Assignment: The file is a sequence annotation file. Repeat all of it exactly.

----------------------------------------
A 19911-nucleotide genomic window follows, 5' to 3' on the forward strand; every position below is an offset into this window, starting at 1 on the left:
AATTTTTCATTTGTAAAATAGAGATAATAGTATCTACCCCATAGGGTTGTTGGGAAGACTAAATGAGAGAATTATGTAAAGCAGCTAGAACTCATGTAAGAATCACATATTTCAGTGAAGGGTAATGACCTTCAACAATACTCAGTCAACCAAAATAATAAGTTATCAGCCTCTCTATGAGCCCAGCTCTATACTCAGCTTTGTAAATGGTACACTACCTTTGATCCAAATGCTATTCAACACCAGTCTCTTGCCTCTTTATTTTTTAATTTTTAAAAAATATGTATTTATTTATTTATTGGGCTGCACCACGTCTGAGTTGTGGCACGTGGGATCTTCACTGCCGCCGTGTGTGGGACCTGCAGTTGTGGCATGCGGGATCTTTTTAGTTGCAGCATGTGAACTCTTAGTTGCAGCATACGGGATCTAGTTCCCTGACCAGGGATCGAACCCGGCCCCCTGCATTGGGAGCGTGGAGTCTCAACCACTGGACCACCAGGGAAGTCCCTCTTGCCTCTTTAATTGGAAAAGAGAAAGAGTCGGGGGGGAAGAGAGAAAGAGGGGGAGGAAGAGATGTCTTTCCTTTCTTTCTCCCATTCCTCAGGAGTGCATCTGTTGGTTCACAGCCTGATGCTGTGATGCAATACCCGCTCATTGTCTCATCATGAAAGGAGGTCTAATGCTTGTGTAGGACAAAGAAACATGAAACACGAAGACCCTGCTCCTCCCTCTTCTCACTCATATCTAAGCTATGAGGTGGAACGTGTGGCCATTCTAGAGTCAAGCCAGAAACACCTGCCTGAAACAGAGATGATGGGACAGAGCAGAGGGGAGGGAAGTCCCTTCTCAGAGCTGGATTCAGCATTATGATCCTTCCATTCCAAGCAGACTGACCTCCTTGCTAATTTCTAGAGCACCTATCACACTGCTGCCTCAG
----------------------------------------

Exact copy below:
A 19911-nucleotide genomic window follows, 5' to 3' on the forward strand; every position below is an offset into this window, starting at 1 on the left:
AATTTTTCATTTGTAAAATAGAGATAATAGTATCTACCCCATAGGGTTGTTGGGAAGACTAAATGAGAGAATTATGTAAAGCAGCTAGAACTCATGTAAGAATCACATATTTCAGTGAAGGGTAATGACCTTCAACAATACTCAGTCAACCAAAATAATAAGTTATCAGCCTCTCTATGAGCCCAGCTCTATACTCAGCTTTGTAAATGGTACACTACCTTTGATCCAAATGCTATTCAACACCAGTCTCTTGCCTCTTTATTTTTTAATTTTTAAAAAATATGTATTTATTTATTTATTGGGCTGCACCACGTCTGAGTTGTGGCACGTGGGATCTTCACTGCCGCCGTGTGTGGGACCTGCAGTTGTGGCATGCGGGATCTTTTTAGTTGCAGCATGTGAACTCTTAGTTGCAGCATACGGGATCTAGTTCCCTGACCAGGGATCGAACCCGGCCCCCTGCATTGGGAGCGTGGAGTCTCAACCACTGGACCACCAGGGAAGTCCCTCTTGCCTCTTTAATTGGAAAAGAGAAAGAGTCGGGGGGGAAGAGAGAAAGAGGGGGAGGAAGAGATGTCTTTCCTTTCTTTCTCCCATTCCTCAGGAGTGCATCTGTTGGTTCACAGCCTGATGCTGTGATGCAATACCCGCTCATTGTCTCATCATGAAAGGAGGTCTAATGCTTGTGTAGGACAAAGAAACATGAAACACGAAGACCCTGCTCCTCCCTCTTCTCACTCATATCTAAGCTATGAGGTGGAACGTGTGGCCATTCTAGAGTCAAGCCAGAAACACCTGCCTGAAACAGAGATGATGGGACAGAGCAGAGGGGAGGGAAGTCCCTTCTCAGAGCTGGATTCAGCATTATGATCCTTCCATTCCAAGCAGACTGACCTCCTTGCTAATTTCTAGAGCACCTATCACACTGCTGCCTCAG